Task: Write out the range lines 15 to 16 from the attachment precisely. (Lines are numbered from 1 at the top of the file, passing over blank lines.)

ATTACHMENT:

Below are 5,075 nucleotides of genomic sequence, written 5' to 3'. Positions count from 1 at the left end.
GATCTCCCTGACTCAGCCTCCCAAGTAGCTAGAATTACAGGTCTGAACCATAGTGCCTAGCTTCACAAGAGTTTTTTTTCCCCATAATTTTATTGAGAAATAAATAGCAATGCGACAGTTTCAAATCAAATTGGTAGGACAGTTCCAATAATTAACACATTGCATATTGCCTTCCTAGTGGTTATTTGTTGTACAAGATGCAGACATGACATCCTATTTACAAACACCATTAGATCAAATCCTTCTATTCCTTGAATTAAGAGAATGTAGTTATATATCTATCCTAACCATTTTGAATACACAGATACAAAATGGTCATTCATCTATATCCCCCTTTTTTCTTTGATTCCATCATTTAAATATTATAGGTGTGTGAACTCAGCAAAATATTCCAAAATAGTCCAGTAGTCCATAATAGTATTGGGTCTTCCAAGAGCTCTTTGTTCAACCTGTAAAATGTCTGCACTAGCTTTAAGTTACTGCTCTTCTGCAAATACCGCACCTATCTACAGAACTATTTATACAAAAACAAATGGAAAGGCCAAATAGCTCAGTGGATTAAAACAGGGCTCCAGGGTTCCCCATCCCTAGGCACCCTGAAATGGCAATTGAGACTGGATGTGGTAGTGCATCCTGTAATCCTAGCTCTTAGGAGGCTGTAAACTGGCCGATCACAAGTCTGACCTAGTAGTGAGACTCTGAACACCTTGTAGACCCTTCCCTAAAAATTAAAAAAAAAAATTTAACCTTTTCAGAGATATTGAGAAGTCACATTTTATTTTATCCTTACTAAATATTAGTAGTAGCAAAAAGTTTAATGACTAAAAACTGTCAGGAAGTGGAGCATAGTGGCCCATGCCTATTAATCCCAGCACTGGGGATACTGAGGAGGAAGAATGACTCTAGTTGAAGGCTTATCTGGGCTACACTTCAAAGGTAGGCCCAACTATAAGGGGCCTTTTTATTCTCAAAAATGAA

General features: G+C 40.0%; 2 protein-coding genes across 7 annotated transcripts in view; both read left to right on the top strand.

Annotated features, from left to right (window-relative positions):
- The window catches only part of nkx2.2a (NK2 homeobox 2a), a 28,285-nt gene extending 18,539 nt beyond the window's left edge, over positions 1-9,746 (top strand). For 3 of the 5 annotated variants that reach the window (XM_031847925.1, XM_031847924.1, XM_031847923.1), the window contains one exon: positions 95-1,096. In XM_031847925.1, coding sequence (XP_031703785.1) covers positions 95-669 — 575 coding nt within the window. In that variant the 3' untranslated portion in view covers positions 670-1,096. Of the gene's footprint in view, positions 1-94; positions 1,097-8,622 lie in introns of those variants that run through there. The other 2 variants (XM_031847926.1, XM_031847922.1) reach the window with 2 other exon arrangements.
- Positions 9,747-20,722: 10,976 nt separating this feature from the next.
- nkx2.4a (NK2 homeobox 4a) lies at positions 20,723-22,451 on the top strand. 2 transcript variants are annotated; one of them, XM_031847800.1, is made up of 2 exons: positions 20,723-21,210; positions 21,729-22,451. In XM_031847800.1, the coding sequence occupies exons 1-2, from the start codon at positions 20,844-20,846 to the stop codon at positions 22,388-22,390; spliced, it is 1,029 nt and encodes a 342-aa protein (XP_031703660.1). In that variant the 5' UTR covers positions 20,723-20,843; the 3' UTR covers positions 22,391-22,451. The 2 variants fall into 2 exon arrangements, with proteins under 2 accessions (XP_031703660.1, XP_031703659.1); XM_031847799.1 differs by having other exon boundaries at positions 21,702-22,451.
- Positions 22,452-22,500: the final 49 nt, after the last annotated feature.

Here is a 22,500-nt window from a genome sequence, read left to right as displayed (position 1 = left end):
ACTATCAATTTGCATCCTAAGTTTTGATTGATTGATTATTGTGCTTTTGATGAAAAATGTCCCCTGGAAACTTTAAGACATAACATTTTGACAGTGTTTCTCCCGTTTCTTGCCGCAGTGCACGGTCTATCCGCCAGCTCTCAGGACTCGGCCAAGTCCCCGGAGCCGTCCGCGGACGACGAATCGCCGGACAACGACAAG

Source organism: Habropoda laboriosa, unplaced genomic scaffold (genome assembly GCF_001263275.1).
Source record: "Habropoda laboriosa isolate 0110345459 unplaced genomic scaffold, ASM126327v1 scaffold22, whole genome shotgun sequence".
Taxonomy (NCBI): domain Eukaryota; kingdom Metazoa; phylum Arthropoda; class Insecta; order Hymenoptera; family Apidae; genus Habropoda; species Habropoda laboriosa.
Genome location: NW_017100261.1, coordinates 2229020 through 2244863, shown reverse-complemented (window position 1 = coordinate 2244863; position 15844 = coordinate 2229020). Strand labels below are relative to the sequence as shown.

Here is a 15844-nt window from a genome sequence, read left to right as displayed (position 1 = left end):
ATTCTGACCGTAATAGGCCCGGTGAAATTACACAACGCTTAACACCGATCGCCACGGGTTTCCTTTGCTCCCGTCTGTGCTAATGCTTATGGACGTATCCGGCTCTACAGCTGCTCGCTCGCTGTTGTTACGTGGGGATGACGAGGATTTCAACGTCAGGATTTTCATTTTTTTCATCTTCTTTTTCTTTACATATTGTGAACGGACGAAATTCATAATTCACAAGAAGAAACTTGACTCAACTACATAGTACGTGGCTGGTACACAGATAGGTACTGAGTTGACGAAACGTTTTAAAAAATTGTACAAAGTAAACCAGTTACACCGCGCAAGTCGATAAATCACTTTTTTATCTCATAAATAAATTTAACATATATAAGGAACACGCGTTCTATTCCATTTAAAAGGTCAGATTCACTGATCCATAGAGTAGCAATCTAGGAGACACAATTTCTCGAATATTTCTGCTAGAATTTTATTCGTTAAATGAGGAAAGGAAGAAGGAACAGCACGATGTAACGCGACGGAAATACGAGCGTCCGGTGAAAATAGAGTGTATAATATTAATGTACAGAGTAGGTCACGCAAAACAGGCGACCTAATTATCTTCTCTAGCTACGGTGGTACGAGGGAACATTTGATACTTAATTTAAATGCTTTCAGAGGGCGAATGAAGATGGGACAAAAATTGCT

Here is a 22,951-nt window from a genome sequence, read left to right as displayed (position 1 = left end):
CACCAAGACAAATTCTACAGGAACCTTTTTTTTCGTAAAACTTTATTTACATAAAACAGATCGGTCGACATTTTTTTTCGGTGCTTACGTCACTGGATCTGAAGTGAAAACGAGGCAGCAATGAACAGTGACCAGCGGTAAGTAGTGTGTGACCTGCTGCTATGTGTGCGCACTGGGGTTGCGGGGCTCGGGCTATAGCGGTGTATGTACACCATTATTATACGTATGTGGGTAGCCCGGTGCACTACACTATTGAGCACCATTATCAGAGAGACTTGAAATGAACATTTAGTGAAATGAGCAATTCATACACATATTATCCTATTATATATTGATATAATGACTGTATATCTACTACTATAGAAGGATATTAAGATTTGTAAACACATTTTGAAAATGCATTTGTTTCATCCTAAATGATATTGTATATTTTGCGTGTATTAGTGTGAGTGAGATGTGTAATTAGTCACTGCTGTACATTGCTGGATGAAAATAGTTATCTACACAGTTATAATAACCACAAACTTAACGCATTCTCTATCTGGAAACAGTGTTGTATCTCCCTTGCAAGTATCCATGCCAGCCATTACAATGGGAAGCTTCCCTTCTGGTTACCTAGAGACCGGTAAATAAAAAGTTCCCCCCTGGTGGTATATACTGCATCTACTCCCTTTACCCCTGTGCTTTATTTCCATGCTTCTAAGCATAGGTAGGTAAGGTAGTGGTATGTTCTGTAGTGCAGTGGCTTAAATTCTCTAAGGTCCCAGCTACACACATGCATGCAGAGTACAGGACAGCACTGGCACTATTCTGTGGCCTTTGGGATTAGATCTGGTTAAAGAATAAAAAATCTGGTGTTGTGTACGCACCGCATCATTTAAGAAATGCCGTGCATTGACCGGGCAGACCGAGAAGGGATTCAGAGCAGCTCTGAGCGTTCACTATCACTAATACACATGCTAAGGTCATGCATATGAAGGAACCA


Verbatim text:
Here is a 15844-nt window from a genome sequence, read left to right as displayed (position 1 = left end):
ATTCTGACCGTAATAGGCCCGGTGAAATTACACAACGCTTAACACCGATCGCCACGGGTTTCCTTTGCTCCCGTCTGTGCTAATGCTTATGGACGTATCCGGCTCTACAGCTGCTCGCTCGCTGTTGTTACGTGGGGATGACGAGGATTTCAACGTCAGGATTTTCATTTTTTTCATCTTCTTTTTCTTTACATATTGTGAACGGACGAAATTCATAATTCACAAGAAGAAACTTGACTCAACTACATAGTACGTGGCTGGTACACAGATAGGTACTGAGTTGACGAAACGTTTTAAAAAATTGTACAAAGTAAACCAGTTACACCGCGCAAGTCGATAAATCACTTTTTTATCTCATAAATAAATTTAACATATATAAGGAACACGCGTTCTATTCCATTTAAAAGGTCAGATTCACTGATCCATAGAGTAGCAATCTAGGAGACACAATTTCTCGAATATTTCTGCTAGAATTTTATTCGTTAAATGAGGAAAGGAAGAAGGAACAGCACGATGTAACGCGACGGAAATACGAGCGTCCGGTGAAAATAGAGTGTATAATATTAATGTACAGAGTAGGTCACGCAAAACAGGCGACCTAATTATCTTCTCTAGCTACGGTGGTACGAGGGAACATTTGATACTTAATTTAAATGCTTTCAGAGGGCGAATGAAGATGGGACAAAAATTGCT